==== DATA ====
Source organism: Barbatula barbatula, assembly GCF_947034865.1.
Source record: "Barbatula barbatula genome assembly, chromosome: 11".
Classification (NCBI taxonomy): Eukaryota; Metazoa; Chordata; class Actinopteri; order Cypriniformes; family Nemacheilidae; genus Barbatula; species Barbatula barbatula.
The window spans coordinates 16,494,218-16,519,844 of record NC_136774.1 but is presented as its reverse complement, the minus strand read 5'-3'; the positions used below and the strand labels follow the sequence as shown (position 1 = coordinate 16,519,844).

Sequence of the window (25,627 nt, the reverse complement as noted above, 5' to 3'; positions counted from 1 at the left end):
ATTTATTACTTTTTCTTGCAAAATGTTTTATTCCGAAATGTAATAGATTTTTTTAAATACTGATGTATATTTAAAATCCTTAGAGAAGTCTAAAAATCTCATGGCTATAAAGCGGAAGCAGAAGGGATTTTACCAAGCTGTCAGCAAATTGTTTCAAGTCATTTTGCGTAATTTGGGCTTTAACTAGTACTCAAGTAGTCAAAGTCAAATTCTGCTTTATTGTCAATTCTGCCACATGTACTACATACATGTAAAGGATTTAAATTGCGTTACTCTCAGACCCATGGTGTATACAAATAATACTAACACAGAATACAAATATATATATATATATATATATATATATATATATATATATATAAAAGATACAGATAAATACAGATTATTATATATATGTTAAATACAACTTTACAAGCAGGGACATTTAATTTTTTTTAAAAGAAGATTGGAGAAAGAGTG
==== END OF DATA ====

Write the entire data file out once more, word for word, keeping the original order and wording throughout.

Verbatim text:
Source organism: Barbatula barbatula, assembly GCF_947034865.1.
Source record: "Barbatula barbatula genome assembly, chromosome: 11".
Classification (NCBI taxonomy): Eukaryota; Metazoa; Chordata; class Actinopteri; order Cypriniformes; family Nemacheilidae; genus Barbatula; species Barbatula barbatula.
The window spans coordinates 16,494,218-16,519,844 of record NC_136774.1 but is presented as its reverse complement, the minus strand read 5'-3'; the positions used below and the strand labels follow the sequence as shown (position 1 = coordinate 16,519,844).

Sequence of the window (25,627 nt, the reverse complement as noted above, 5' to 3'; positions counted from 1 at the left end):
ATTTATTACTTTTTCTTGCAAAATGTTTTATTCCGAAATGTAATAGATTTTTTTAAATACTGATGTATATTTAAAATCCTTAGAGAAGTCTAAAAATCTCATGGCTATAAAGCGGAAGCAGAAGGGATTTTACCAAGCTGTCAGCAAATTGTTTCAAGTCATTTTGCGTAATTTGGGCTTTAACTAGTACTCAAGTAGTCAAAGTCAAATTCTGCTTTATTGTCAATTCTGCCACATGTACTACATACATGTAAAGGATTTAAATTGCGTTACTCTCAGACCCATGGTGTATACAAATAATACTAACACAGAATACAAATATATATATATATATATATATATATATATATATATATATATAAAAGATACAGATAAATACAGATTATTATATATATGTTAAATACAACTTTACAAGCAGGGACATTTAATTTTTTTTAAAAGAAGATTGGAGAAAGAGTG